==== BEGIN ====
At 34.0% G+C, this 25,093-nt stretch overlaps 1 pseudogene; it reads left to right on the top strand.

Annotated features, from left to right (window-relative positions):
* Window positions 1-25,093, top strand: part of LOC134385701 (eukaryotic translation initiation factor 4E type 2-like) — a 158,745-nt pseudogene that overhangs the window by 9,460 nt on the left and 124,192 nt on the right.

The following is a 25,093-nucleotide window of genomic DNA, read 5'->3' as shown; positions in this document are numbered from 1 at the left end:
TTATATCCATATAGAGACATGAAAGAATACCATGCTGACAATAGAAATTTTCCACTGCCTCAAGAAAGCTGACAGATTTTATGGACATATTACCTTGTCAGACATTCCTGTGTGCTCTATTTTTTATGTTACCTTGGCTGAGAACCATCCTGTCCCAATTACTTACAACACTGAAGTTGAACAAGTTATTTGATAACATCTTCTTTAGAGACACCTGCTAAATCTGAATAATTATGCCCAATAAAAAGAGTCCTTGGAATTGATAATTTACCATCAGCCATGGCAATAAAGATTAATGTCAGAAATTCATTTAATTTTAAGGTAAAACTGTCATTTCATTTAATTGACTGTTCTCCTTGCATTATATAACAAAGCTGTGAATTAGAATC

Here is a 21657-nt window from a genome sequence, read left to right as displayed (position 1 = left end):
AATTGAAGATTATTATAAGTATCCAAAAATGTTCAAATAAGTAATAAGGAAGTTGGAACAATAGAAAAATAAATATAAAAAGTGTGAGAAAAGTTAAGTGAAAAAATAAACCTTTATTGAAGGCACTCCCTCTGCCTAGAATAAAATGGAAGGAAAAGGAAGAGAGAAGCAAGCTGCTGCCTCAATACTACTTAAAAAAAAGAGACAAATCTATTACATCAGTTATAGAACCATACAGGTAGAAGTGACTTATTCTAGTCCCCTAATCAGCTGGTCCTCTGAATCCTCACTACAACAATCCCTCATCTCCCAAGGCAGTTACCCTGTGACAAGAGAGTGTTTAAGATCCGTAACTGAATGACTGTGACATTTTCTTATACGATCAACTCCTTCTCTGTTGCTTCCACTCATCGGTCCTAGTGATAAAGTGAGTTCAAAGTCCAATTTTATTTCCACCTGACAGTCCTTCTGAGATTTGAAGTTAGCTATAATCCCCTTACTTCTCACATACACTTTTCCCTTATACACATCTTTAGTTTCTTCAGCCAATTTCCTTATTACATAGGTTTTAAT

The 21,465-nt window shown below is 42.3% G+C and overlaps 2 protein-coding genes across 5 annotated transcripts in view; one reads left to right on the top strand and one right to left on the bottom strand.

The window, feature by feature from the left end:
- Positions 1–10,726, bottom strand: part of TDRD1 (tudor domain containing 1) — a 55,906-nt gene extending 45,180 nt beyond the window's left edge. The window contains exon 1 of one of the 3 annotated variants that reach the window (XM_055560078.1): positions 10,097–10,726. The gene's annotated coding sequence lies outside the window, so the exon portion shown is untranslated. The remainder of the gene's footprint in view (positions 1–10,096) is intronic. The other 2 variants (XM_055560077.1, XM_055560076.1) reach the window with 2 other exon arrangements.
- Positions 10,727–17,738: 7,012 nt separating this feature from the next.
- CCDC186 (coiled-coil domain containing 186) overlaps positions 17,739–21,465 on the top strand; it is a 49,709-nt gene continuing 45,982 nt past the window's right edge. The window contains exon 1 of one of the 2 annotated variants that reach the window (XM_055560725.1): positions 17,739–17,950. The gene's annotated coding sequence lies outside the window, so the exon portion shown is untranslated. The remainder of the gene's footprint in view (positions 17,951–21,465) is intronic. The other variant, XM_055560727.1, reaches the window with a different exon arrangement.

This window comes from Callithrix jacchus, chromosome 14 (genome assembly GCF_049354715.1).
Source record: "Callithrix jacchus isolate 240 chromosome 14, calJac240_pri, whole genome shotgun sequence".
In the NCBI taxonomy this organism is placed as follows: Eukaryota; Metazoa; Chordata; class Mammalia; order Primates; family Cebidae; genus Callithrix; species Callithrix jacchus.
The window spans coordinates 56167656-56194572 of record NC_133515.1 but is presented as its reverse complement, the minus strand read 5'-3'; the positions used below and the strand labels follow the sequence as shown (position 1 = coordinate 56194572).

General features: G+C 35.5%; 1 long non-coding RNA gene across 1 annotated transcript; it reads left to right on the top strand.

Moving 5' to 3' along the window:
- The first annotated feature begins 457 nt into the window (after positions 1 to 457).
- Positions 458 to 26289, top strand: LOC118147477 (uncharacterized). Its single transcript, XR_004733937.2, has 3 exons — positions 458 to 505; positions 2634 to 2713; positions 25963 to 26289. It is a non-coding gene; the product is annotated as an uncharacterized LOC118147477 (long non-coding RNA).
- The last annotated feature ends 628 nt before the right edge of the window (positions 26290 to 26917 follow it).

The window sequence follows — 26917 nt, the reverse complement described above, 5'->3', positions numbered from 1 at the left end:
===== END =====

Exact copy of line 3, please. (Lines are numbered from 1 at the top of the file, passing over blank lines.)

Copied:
* Window positions 1-25,093, top strand: part of LOC134385701 (eukaryotic translation initiation factor 4E type 2-like) — a 158,745-nt pseudogene that overhangs the window by 9,460 nt on the left and 124,192 nt on the right.